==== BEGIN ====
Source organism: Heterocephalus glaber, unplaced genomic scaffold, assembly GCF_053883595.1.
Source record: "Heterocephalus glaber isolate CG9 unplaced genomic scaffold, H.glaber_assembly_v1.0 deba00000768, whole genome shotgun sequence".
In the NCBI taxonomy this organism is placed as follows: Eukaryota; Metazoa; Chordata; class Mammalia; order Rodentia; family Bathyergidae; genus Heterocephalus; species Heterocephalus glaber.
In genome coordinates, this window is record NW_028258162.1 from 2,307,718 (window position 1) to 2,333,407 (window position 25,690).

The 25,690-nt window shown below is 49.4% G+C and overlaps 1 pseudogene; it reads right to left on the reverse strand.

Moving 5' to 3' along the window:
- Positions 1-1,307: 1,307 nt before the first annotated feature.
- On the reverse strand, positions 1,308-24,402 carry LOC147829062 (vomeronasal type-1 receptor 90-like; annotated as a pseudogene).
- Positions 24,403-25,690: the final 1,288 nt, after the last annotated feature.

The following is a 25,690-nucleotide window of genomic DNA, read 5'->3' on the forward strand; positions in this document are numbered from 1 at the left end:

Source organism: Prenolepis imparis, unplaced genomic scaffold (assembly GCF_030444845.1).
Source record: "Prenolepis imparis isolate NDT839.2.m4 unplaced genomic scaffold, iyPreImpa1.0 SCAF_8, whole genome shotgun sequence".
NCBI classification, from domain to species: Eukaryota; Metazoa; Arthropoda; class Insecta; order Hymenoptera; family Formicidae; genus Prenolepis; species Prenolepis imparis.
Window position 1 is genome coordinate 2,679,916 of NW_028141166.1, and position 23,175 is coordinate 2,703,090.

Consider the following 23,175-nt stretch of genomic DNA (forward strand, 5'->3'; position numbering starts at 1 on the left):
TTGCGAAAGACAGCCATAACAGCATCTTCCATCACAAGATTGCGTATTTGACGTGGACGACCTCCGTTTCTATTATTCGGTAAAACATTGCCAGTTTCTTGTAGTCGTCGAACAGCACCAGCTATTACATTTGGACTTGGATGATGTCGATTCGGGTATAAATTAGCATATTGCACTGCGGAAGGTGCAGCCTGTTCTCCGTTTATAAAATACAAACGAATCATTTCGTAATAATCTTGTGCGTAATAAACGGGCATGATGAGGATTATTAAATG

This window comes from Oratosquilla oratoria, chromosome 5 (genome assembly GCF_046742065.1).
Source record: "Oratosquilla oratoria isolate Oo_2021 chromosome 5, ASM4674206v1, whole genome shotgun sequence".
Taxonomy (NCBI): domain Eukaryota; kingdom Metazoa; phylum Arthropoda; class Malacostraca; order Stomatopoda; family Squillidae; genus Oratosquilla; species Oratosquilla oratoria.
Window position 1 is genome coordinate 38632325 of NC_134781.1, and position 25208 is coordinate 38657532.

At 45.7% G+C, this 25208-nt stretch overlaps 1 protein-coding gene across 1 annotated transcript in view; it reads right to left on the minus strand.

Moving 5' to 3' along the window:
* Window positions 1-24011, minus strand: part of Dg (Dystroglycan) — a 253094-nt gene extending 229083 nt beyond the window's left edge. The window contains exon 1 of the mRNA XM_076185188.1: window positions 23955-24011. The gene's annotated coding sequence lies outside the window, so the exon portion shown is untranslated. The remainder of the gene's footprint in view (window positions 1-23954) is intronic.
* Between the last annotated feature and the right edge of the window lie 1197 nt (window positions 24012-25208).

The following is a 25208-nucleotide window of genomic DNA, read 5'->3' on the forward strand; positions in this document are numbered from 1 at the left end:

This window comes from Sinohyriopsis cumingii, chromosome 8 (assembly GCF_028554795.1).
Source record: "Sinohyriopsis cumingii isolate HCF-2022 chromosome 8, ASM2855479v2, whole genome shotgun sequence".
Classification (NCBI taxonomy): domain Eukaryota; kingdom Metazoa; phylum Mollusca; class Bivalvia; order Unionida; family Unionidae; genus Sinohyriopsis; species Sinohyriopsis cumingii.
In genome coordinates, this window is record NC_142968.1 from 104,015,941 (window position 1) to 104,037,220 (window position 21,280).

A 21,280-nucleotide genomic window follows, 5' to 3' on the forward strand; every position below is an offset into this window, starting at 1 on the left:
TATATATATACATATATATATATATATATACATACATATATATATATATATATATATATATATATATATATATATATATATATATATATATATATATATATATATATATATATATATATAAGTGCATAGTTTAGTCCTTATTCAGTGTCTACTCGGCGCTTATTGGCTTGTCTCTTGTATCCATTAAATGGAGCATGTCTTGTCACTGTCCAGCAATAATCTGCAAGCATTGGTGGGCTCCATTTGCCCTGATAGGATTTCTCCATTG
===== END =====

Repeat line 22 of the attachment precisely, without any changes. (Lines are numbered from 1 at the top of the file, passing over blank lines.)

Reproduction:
Moving 5' to 3' along the window: